Invented in the 1950s, Machine Learning is a relatively old technology, but it has been brought to prominence recently by advances (or even with the general availability of) the cloud. ML and the cloud go hand in hand, from being able to store datasets whose capacity would leave most on-premise storage managers in tears through to scalable compute cycles that enable ML algorithms to find the elusive needle in the data haystack.
ML and the cloud go hand in hand and need to be part of any organisation’s overall technology architecture. At one end, the reality is that you will need to be able to deploy various uses of ML right across your business and at the other, it’s inevitable that those ML algorithms are going to need different aspects of the same organisational pool of data. Creating a data strategy (and a supporting data architecture) are the critical success factors for any organisation seeking to put ML at the heart of their business.
How do you think machine learning will develop over the next few years?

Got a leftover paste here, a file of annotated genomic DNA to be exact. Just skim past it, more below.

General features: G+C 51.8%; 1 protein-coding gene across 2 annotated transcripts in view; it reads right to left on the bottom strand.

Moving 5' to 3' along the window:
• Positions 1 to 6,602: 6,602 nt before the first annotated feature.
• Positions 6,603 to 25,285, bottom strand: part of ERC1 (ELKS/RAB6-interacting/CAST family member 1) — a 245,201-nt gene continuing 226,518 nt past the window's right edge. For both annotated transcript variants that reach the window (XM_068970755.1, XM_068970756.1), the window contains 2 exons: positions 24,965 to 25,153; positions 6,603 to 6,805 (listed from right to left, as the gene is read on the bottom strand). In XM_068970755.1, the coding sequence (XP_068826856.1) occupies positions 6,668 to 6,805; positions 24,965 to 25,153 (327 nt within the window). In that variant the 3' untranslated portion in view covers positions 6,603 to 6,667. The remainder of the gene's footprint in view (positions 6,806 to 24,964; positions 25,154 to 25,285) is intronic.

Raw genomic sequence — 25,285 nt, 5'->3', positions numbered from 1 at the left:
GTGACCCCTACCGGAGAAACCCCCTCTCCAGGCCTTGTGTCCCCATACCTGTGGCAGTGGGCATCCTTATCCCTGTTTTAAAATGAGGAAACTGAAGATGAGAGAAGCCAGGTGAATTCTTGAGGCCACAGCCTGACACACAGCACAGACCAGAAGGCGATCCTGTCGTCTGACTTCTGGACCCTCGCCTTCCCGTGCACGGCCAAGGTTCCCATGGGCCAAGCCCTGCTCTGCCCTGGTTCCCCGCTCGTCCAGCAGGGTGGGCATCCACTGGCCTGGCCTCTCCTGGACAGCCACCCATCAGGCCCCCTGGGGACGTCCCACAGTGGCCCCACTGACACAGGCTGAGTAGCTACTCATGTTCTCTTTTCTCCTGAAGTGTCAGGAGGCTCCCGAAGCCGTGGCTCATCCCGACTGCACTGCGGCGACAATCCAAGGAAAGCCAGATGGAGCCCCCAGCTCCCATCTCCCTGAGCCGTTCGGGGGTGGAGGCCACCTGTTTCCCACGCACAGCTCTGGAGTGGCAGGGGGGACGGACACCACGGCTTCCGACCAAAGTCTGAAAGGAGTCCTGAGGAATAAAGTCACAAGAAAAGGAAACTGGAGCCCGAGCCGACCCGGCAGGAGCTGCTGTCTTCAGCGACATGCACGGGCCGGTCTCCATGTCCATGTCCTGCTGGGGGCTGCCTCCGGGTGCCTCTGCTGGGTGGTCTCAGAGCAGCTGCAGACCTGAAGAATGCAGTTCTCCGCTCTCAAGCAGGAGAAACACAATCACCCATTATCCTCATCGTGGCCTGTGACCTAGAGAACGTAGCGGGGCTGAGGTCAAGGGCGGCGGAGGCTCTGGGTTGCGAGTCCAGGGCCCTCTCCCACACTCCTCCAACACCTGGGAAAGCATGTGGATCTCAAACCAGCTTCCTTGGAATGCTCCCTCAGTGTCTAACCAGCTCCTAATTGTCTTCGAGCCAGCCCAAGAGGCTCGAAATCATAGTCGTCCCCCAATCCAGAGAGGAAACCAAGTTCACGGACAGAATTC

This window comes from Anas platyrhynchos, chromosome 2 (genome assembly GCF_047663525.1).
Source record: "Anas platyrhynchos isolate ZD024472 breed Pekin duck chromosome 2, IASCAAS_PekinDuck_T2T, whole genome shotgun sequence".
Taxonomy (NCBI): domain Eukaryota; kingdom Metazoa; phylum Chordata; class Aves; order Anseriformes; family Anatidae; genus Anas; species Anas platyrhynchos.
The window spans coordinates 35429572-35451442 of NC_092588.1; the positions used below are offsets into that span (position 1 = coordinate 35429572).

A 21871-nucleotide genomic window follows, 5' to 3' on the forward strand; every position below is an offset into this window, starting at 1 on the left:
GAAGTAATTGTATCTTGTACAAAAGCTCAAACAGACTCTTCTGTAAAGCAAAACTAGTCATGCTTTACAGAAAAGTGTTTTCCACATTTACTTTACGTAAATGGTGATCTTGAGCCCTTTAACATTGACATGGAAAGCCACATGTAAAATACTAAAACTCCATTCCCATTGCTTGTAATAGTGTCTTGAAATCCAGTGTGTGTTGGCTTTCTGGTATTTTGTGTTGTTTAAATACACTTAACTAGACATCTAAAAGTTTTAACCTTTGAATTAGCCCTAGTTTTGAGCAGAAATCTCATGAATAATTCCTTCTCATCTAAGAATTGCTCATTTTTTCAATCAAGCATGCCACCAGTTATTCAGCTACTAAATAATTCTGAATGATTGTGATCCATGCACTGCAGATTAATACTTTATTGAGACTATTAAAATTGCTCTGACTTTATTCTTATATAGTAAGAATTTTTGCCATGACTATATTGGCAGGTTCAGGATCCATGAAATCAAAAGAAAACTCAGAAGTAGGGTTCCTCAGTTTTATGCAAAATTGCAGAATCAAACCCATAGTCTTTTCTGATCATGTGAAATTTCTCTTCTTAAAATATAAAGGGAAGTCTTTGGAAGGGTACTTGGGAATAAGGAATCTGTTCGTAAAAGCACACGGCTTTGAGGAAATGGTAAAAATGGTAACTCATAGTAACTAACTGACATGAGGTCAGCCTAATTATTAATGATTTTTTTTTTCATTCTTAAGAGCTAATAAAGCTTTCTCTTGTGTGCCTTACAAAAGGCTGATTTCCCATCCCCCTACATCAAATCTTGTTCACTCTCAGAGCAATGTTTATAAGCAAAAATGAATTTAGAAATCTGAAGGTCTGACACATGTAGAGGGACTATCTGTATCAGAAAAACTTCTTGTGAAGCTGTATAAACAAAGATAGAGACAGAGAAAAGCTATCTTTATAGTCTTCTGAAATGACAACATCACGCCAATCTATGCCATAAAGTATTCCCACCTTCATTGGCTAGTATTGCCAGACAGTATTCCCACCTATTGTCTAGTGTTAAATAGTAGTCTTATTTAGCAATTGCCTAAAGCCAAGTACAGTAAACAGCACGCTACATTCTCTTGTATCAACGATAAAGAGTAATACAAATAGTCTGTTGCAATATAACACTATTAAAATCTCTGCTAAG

Machine Learning is going to grow in prominence and mature over the next few years, but perhaps the most significant developments will be around how organisation deal with the more complex social, moral and ethical challenges that the technology brings with it.
Creating algorithms that are free from bias and that respect the data rights of the individual are all on the road map, but so too are issues captured beautifully by Jeff Goldblum’s classic “Jurassic Park” principle (just because you can do something, it doesn’t mean you should) – facial recognition is an excellent example of machine learning-based technology that is going through that principle right now.
The answers aren’t always going to be clear cut, but the only way forward is to make sure that you table the debate with a broad range of stakeholders inside and outside of your business to ensure you can come to an answer that is right for everyone.